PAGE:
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A push to bring foreign profits home

By Michael A. Fletcher and Jia Lynn Yang
Saturday, September 25, 2010; A8

As policymakers desperately search for ways to give the sputtering economy a jolt without deepening the nation's budget deficit, some economists say an answer lies with the more than $1 trillion in U.S. corporate profits that reside overseas.

Advocates of repatriating that money say it could finance hundreds of thousands of new jobs, research and development and other investment that could lift the economy from the doldrums.

"It would certainly be in the economy's interest to bring this money home," said Robert J. Shapiro, a former undersecretary of commerce in the Clinton administration and chairman of Sonecon, an economic advisory firm.

But instead of being viewed as part of the solution for the nation's economic woes, the profits of U.S. companies held offshore continue to mostly serve as a flashpoint over the politically charged - and some say disingenuous - question of whether the tax code rewards corporations for "exporting" U.S. jobs.

Under federal tax law, U.S.-based multinational corporations are allowed to defer paying U.S. corporate taxes on profits made overseas as long as the profits are invested outside the United States. It is an option corporations often take and a big reason many of them pay taxes far lower than the nominal 35 percent corporate tax rate.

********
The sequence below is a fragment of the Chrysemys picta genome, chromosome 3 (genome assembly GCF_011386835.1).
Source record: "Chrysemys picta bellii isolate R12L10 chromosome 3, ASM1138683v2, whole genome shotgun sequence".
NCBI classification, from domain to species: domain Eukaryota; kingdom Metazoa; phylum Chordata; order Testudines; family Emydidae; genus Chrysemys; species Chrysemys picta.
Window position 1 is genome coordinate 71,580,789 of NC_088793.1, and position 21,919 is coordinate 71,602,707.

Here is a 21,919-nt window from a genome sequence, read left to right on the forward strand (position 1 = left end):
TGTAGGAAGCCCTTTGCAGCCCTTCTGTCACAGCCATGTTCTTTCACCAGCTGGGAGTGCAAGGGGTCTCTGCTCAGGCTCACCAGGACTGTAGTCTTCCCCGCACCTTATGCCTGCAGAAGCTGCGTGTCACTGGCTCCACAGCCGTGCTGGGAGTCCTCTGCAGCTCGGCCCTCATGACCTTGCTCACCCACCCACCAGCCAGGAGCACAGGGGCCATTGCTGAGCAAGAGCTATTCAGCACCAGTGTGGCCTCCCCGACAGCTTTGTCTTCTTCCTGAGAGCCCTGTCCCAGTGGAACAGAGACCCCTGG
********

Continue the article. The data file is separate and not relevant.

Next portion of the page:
The massive sums of money held by corporations overseas have prompted calls for a temporary tax reduction to encourage corporations to bring more of the money home.

Former Service Employees International Union president Andrew L. Stern, now a senior research fellow at Georgetown University, has proposed that the government temporarily reduce taxes on repatriated corporate earnings, then use the tax revenue to fund an infrastructure bank. The proposal, he said, could generate at least 2.4 million jobs.

Congress enacted a tax holiday for corporate profits held overseas in 2004, lowering the rate for returned money to 5.25 percent. The measure raised the amount of repatriated foreign profits five-fold to nearly $300 billion. But rather than supporting job creation, a study found, much of the money went directly to shareholders - through increased dividends or expanded share buybacks.

Money for jobs

Still, some advocates think the idea is worth another try. "It was probably a success on its own terms," Shapiro said of the 2004 effort. "There are things we can do" to ensure that a tax holiday creates more jobs.

The amount of money U.S. firms make and keep offshore has led to repeated attempts by Obama and his allies in Congress to change how tax law treats multinationals. They say the tax code gives a competitive edge to companies that invest and create jobs overseas, as opposed to keeping them at home.

Next week, Senate Democrats plan to push a bill including a provision that would repeal tax deferral for firms that move operations from the United States to other countries and then import their products back home.